A sorry excuse for Surrey

A sorry excuse for Surrey

It has recently come to my attention that my vowels are weird. This was pointed out to me by a fellow American colleague who declared that, unexpectedly, we do not say Surrey the same way, and that my pronunciation has a “weird” vowel. I’ve already experienced confusion more than once from locals when I utter the word, and it’s enough to make me a little self-conscious.

I was already vaguely aware that Californians do some strange things with vowels. A bit of online digging revealed that as a San Francisco Bay Area native, I can blame my weird vowels on the Northern California vowel shift (outlined by Penny Eckert here). This sound change is what makes the surfer’s (and my) way of saying duuuude so distinctive (the vowel is fronted). My international friends make fun of the way I say “aw, man!”. Here, man for me becomes something like /miyn/. Even I have to admit it sounds pretty funny.

I like to think I am relatively aware of linguistic behavior, but as this experience showed me, we as linguists may not be as well-equipped as we think to recognize our own quirks.

Let me Linguistics that for you…

Let me Linguistics that for you…

In a 2016 twitter poll asking do you feel comfortable using gift as a verb? (ie: “I gifted that sweater to you”), 66% of respondents reported that they found this use ‘icky’. This phenomenon is known by linguists as ‘conversion’ or ‘zero-derivation’, because it involves taking a particular class of word, such as a verb, noun, or an adjective, and deriving another type of word from it without doing anything. This stands in contrast to common-and-garden ‘derivation’, where you convert the class of a word by changing its form somehow. For example, the verb sense becomes a noun sensation, which becomes an adjective sensational, which comes full circle to another verb sensationalise, all by the accumulation of suffixes. (The OED even lists a further derivation sensationalisation – but this sort of style has its own equally vociferous critics, showing you can’t win when it comes to linguistic taste).

In English verbs, nouns and adjectives all tend to look much the same, which makes it possible to zero-derive by stealth. It wasn’t always this way. Take for example the verb stone, a 12th-century example of the noun-as-verb phenomenon, derived from the noun stone (in its Middle English form stōn). Back then, the infinitive wasn’t simply stōn, but stōnen – the suffix –en was obligatory for all infinitives, and makes it clear that the word is no longer being used as a noun. Or compare the noun fight with the identical verb. In Old English the basic form of the noun was feoht, but there was no corresponding verb form feoht: instead, it was feohteð ‘he fights’, fihtest ‘you fight’, fuhton ‘we/you (pl)/they fought’, feaht ‘I/he/she fought’, or one of many other forms, depending on various grammatical properties such as subject (who is doing the fighting?), number (how many people are fighting?) and mood (is the fighting real, hypothetical, or an instruction?). As Old English evolved into its modern form, most of these inflectional suffixes were lost, encouraging a rise in the number of zero-derivations entering the language.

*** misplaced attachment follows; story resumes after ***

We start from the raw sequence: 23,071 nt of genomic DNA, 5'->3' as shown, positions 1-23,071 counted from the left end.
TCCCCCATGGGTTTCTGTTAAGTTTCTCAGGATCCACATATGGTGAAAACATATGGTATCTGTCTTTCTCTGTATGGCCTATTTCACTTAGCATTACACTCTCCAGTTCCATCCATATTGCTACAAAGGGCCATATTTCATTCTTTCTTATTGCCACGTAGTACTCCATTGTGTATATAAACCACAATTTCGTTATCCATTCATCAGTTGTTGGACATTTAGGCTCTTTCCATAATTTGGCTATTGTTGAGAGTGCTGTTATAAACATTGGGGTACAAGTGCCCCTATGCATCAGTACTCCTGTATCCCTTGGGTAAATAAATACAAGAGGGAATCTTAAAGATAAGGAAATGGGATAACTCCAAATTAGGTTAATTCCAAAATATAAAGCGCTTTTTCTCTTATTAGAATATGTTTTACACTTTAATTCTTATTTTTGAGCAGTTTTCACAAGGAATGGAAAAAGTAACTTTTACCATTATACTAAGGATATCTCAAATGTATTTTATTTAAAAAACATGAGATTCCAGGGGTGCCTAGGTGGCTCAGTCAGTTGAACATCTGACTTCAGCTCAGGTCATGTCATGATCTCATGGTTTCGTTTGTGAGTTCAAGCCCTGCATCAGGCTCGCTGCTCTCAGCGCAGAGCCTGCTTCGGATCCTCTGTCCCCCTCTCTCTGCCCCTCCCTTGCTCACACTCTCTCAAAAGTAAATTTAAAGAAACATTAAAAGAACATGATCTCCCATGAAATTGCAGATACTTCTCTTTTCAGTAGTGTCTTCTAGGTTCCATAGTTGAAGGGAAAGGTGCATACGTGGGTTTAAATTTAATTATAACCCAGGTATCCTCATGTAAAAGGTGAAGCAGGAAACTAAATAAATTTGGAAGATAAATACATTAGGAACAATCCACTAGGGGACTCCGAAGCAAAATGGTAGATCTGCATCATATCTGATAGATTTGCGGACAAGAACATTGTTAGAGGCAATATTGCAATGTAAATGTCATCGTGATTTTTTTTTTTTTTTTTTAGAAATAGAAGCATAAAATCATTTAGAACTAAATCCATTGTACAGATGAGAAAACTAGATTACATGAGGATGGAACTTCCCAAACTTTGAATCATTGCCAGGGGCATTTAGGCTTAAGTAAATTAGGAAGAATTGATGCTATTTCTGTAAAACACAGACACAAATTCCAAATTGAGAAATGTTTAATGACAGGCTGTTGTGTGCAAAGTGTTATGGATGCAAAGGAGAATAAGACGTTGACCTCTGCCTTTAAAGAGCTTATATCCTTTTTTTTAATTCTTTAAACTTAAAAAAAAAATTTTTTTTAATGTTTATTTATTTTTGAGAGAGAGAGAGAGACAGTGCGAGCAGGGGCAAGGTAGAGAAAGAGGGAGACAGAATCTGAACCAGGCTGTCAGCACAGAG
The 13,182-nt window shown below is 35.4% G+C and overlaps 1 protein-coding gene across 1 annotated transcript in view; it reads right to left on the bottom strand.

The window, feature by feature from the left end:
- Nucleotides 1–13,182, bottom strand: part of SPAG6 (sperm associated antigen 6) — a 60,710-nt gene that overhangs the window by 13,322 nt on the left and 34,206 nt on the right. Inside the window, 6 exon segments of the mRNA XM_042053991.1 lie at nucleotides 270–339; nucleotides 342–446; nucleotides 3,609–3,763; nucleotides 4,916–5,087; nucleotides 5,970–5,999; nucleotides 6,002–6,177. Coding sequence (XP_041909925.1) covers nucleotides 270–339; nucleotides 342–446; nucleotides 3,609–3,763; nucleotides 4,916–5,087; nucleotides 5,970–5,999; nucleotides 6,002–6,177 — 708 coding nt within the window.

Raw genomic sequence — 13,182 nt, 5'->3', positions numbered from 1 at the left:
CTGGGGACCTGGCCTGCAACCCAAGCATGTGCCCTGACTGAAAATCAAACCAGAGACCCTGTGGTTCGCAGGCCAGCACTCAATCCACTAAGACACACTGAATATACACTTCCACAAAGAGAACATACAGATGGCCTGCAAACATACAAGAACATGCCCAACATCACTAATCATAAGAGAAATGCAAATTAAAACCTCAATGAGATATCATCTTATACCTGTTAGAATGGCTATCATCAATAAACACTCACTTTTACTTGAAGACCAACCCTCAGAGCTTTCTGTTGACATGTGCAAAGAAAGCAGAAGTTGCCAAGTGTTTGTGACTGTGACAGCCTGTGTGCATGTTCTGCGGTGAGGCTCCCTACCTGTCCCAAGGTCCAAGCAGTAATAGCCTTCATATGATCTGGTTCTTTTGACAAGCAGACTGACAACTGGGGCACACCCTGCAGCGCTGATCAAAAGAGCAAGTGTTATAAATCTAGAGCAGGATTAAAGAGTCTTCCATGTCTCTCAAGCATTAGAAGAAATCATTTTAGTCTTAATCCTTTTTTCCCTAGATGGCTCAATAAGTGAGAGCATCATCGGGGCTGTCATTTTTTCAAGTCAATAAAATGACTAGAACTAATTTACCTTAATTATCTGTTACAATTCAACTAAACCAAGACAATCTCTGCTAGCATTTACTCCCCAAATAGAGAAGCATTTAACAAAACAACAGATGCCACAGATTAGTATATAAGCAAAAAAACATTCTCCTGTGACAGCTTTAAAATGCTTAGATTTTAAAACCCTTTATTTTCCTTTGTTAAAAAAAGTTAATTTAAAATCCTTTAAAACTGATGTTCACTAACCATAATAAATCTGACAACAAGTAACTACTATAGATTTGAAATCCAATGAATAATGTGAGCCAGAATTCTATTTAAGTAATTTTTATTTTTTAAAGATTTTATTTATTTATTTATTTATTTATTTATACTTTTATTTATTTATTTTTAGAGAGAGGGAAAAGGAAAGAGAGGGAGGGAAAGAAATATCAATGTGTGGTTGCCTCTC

The laissez-faire attitude of English can be clearly recognised when comparing how languages deal with new words such as the recently-coined verb ‘to google’. Some languages, like Middle English stōnen, merely adapt the company’s name to express the grammatical categories which are important in the language (e.g. German du googlest, ‘you google’, ich habe gegoogelt ‘I googled’), while other languages add extra pieces of word to explicitly flag up the conversion, e.g. Greek γκουγκλίζω or γκουγκλάρω (pronounced ‘googlizo’/‘googlaro’), where the final syllable -o indicates that the subject of the verb is ‘I’, but the -iz- preceding it can’t be attributed any meaning beyond ‘I’m a verb!’.